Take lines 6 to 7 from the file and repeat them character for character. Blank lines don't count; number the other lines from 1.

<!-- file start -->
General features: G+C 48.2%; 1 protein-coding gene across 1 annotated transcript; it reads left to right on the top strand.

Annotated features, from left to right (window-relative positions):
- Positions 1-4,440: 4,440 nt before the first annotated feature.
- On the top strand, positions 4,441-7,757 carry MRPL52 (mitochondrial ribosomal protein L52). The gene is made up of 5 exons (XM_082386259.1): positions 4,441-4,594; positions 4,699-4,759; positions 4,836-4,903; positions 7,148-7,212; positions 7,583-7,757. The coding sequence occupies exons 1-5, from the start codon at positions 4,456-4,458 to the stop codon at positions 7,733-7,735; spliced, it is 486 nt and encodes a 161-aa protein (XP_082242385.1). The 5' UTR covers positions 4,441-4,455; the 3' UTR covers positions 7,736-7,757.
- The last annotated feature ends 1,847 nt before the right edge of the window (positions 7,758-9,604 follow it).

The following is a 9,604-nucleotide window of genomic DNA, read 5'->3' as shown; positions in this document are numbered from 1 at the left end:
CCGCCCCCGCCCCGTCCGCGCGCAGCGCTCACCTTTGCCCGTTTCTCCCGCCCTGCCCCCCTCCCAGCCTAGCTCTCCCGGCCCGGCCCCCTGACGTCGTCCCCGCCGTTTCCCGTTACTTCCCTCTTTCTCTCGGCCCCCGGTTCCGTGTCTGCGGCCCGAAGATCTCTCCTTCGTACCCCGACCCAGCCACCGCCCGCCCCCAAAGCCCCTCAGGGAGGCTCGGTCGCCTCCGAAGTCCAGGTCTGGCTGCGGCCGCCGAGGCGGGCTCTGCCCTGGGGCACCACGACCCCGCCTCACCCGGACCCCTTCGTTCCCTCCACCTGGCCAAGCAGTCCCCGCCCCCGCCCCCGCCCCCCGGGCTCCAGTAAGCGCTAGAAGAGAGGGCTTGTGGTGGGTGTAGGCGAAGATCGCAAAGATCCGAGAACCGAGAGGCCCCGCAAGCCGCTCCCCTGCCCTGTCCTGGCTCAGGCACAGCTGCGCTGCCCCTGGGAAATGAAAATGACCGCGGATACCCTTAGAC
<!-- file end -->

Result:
The following is a 9,604-nucleotide window of genomic DNA, read 5'->3' as shown; positions in this document are numbered from 1 at the left end:
CCGCCCCCGCCCCGTCCGCGCGCAGCGCTCACCTTTGCCCGTTTCTCCCGCCCTGCCCCCCTCCCAGCCTAGCTCTCCCGGCCCGGCCCCCTGACGTCGTCCCCGCCGTTTCCCGTTACTTCCCTCTTTCTCTCGGCCCCCGGTTCCGTGTCTGCGGCCCGAAGATCTCTCCTTCGTACCCCGACCCAGCCACCGCCCGCCCCCAAAGCCCCTCAGGGAGGCTCGGTCGCCTCCGAAGTCCAGGTCTGGCTGCGGCCGCCGAGGCGGGCTCTGCCCTGGGGCACCACGACCCCGCCTCACCCGGACCCCTTCGTTCCCTCCACCTGGCCAAGCAGTCCCCGCCCCCGCCCCCGCCCCCCGGGCTCCAGTAAGCGCTAGAAGAGAGGGCTTGTGGTGGGTGTAGGCGAAGATCGCAAAGATCCGAGAACCGAGAGGCCCCGCAAGCCGCTCCCCTGCCCTGTCCTGGCTCAGGCACAGCTGCGCTGCCCCTGGGAAATGAAAATGACCGCGGATACCCTTAGAC